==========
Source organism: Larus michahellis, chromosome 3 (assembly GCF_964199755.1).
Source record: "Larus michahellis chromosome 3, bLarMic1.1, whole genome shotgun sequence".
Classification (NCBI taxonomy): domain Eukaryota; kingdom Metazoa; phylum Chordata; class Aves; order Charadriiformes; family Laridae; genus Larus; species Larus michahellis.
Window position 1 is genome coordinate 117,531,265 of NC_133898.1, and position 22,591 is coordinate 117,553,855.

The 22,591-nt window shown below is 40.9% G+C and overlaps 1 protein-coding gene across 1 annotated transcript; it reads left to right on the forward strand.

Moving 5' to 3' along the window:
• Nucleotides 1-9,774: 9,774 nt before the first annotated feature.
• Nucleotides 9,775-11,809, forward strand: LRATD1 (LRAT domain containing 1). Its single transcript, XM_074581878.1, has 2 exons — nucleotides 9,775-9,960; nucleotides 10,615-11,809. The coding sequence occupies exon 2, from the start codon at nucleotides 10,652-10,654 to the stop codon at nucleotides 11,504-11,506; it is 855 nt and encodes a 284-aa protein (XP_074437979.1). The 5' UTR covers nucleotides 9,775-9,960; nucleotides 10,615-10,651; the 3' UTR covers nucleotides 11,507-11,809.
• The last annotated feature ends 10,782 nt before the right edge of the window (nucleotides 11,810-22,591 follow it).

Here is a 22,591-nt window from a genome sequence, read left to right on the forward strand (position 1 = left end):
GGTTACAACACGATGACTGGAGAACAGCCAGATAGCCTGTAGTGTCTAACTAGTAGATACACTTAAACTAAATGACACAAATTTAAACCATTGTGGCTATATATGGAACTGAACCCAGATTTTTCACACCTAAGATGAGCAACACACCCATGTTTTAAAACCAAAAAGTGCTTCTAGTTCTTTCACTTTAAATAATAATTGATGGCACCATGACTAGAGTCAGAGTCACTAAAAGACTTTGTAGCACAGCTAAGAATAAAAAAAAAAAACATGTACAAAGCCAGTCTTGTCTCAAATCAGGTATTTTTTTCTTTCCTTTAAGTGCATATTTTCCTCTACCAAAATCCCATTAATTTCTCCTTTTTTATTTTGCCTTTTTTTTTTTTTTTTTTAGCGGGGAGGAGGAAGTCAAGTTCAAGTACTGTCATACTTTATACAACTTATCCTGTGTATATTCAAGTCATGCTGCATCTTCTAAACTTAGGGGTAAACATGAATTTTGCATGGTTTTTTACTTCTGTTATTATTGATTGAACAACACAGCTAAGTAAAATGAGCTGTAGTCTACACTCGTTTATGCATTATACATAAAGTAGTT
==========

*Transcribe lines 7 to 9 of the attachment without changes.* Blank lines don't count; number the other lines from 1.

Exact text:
• Nucleotides 1-9,774: 9,774 nt before the first annotated feature.
• Nucleotides 9,775-11,809, forward strand: LRATD1 (LRAT domain containing 1). Its single transcript, XM_074581878.1, has 2 exons — nucleotides 9,775-9,960; nucleotides 10,615-11,809. The coding sequence occupies exon 2, from the start codon at nucleotides 10,652-10,654 to the stop codon at nucleotides 11,504-11,506; it is 855 nt and encodes a 284-aa protein (XP_074437979.1). The 5' UTR covers nucleotides 9,775-9,960; nucleotides 10,615-10,651; the 3' UTR covers nucleotides 11,507-11,809.
• The last annotated feature ends 10,782 nt before the right edge of the window (nucleotides 11,810-22,591 follow it).